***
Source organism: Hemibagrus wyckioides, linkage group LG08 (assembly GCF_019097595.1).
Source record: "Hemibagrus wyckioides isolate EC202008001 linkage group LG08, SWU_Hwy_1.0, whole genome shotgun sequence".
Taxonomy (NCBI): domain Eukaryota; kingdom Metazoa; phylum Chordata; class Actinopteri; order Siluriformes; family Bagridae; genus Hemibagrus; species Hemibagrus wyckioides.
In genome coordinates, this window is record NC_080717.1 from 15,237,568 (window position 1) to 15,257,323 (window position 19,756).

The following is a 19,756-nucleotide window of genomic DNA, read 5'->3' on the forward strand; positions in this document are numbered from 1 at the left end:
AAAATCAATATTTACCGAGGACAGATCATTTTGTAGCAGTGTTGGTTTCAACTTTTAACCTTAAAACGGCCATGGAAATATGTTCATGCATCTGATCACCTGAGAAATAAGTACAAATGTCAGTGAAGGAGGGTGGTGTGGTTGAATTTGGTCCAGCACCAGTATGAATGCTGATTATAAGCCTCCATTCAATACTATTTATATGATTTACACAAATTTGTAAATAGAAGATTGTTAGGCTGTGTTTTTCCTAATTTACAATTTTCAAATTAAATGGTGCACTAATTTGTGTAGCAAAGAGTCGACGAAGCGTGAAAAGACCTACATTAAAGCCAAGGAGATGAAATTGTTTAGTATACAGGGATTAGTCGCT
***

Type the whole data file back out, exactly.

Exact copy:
Source organism: Hemibagrus wyckioides, linkage group LG08 (assembly GCF_019097595.1).
Source record: "Hemibagrus wyckioides isolate EC202008001 linkage group LG08, SWU_Hwy_1.0, whole genome shotgun sequence".
Taxonomy (NCBI): domain Eukaryota; kingdom Metazoa; phylum Chordata; class Actinopteri; order Siluriformes; family Bagridae; genus Hemibagrus; species Hemibagrus wyckioides.
In genome coordinates, this window is record NC_080717.1 from 15,237,568 (window position 1) to 15,257,323 (window position 19,756).

The following is a 19,756-nucleotide window of genomic DNA, read 5'->3' on the forward strand; positions in this document are numbered from 1 at the left end:
AAAATCAATATTTACCGAGGACAGATCATTTTGTAGCAGTGTTGGTTTCAACTTTTAACCTTAAAACGGCCATGGAAATATGTTCATGCATCTGATCACCTGAGAAATAAGTACAAATGTCAGTGAAGGAGGGTGGTGTGGTTGAATTTGGTCCAGCACCAGTATGAATGCTGATTATAAGCCTCCATTCAATACTATTTATATGATTTACACAAATTTGTAAATAGAAGATTGTTAGGCTGTGTTTTTCCTAATTTACAATTTTCAAATTAAATGGTGCACTAATTTGTGTAGCAAAGAGTCGACGAAGCGTGAAAAGACCTACATTAAAGCCAAGGAGATGAAATTGTTTAGTATACAGGGATTAGTCGCT